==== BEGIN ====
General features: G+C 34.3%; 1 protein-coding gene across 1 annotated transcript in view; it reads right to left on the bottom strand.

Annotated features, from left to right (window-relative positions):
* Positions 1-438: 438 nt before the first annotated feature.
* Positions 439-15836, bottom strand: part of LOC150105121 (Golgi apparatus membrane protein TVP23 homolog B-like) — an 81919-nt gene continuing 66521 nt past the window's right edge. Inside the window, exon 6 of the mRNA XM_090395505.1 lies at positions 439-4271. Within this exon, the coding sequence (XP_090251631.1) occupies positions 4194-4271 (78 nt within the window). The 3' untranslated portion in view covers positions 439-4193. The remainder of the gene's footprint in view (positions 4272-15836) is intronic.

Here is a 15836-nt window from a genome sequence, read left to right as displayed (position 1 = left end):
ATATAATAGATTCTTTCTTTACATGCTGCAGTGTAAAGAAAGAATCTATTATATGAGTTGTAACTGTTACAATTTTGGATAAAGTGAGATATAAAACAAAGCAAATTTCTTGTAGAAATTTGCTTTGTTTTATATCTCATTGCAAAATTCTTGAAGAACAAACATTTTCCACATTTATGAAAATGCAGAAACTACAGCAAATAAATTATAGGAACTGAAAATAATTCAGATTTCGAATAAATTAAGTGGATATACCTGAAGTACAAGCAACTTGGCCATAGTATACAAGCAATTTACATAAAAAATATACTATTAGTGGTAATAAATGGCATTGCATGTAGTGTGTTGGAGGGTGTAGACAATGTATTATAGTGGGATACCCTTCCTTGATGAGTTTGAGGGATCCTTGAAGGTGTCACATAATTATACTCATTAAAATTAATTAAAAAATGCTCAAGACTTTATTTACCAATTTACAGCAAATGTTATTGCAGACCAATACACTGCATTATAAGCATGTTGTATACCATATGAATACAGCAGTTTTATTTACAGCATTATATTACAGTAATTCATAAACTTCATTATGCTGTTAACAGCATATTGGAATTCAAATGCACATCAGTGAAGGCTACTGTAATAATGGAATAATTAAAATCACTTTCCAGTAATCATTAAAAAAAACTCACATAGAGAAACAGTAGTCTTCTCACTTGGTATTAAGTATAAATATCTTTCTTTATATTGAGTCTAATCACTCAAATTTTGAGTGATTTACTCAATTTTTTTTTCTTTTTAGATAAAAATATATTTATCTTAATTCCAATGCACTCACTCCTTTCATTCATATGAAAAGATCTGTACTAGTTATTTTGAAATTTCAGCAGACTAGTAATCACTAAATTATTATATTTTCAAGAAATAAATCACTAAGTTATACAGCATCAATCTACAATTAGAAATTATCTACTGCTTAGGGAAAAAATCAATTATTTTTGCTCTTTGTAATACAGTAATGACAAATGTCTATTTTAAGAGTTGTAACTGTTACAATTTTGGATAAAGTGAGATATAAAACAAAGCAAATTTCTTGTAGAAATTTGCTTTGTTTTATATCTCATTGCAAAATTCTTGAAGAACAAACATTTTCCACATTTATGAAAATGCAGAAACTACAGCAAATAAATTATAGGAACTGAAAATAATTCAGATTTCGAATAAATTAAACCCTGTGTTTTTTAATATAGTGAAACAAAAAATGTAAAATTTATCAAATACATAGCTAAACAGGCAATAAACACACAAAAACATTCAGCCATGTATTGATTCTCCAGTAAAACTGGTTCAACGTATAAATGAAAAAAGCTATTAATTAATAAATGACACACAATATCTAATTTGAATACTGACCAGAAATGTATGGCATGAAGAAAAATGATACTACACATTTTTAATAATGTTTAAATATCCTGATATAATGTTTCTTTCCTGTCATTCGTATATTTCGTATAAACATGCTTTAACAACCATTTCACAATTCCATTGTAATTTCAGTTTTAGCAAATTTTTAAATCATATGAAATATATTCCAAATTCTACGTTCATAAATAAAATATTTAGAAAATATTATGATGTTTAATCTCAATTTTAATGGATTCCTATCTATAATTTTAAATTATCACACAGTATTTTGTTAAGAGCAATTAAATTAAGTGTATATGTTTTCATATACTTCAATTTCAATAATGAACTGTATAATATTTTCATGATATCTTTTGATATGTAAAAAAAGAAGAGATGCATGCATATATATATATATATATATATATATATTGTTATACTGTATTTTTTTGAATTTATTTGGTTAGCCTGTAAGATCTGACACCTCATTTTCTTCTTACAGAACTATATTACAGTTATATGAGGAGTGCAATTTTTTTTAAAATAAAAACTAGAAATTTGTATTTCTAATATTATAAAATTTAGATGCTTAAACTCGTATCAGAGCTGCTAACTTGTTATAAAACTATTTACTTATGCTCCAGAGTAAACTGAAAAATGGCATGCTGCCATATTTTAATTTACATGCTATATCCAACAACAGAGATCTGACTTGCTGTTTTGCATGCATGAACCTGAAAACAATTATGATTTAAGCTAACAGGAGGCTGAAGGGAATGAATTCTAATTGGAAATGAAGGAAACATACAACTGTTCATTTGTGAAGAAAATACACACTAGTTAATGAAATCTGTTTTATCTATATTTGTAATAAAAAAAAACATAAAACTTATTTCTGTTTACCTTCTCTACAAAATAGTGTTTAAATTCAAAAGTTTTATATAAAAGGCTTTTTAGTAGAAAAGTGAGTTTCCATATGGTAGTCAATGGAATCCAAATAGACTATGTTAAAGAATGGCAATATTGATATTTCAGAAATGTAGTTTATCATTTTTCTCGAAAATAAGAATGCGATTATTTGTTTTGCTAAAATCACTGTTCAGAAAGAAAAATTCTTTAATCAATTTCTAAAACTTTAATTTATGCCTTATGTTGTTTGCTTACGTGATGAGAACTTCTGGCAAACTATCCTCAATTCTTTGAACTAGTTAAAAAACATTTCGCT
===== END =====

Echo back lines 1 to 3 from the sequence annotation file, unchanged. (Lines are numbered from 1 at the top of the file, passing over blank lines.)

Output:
General features: G+C 34.3%; 1 protein-coding gene across 1 annotated transcript in view; it reads right to left on the bottom strand.

Annotated features, from left to right (window-relative positions):
* Positions 1-438: 438 nt before the first annotated feature.